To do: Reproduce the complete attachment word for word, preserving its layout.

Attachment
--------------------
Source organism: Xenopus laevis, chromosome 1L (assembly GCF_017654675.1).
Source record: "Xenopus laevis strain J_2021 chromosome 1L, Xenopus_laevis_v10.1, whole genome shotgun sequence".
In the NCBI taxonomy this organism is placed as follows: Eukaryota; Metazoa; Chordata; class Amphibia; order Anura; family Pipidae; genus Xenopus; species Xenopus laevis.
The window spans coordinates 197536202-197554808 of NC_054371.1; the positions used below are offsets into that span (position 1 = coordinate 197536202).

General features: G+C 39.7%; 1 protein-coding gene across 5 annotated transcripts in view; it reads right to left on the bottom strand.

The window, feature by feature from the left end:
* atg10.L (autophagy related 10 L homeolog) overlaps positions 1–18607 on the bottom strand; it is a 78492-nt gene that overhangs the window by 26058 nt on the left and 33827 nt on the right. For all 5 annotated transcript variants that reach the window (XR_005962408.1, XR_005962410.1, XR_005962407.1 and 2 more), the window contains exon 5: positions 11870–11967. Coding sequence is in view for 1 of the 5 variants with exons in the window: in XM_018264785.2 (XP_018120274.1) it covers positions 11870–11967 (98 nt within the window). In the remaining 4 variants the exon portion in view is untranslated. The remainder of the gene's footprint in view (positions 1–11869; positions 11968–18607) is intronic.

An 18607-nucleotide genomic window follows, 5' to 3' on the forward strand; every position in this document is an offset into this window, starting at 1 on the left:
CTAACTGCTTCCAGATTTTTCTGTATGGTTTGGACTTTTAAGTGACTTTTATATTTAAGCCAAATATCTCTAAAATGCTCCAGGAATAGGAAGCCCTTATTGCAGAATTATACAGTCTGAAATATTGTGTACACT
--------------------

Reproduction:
Source organism: Xenopus laevis, chromosome 1L (assembly GCF_017654675.1).
Source record: "Xenopus laevis strain J_2021 chromosome 1L, Xenopus_laevis_v10.1, whole genome shotgun sequence".
In the NCBI taxonomy this organism is placed as follows: Eukaryota; Metazoa; Chordata; class Amphibia; order Anura; family Pipidae; genus Xenopus; species Xenopus laevis.
The window spans coordinates 197536202-197554808 of NC_054371.1; the positions used below are offsets into that span (position 1 = coordinate 197536202).

General features: G+C 39.7%; 1 protein-coding gene across 5 annotated transcripts in view; it reads right to left on the bottom strand.

The window, feature by feature from the left end:
* atg10.L (autophagy related 10 L homeolog) overlaps positions 1–18607 on the bottom strand; it is a 78492-nt gene that overhangs the window by 26058 nt on the left and 33827 nt on the right. For all 5 annotated transcript variants that reach the window (XR_005962408.1, XR_005962410.1, XR_005962407.1 and 2 more), the window contains exon 5: positions 11870–11967. Coding sequence is in view for 1 of the 5 variants with exons in the window: in XM_018264785.2 (XP_018120274.1) it covers positions 11870–11967 (98 nt within the window). In the remaining 4 variants the exon portion in view is untranslated. The remainder of the gene's footprint in view (positions 1–11869; positions 11968–18607) is intronic.

An 18607-nucleotide genomic window follows, 5' to 3' on the forward strand; every position in this document is an offset into this window, starting at 1 on the left:
CTAACTGCTTCCAGATTTTTCTGTATGGTTTGGACTTTTAAGTGACTTTTATATTTAAGCCAAATATCTCTAAAATGCTCCAGGAATAGGAAGCCCTTATTGCAGAATTATACAGTCTGAAATATTGTGTACACT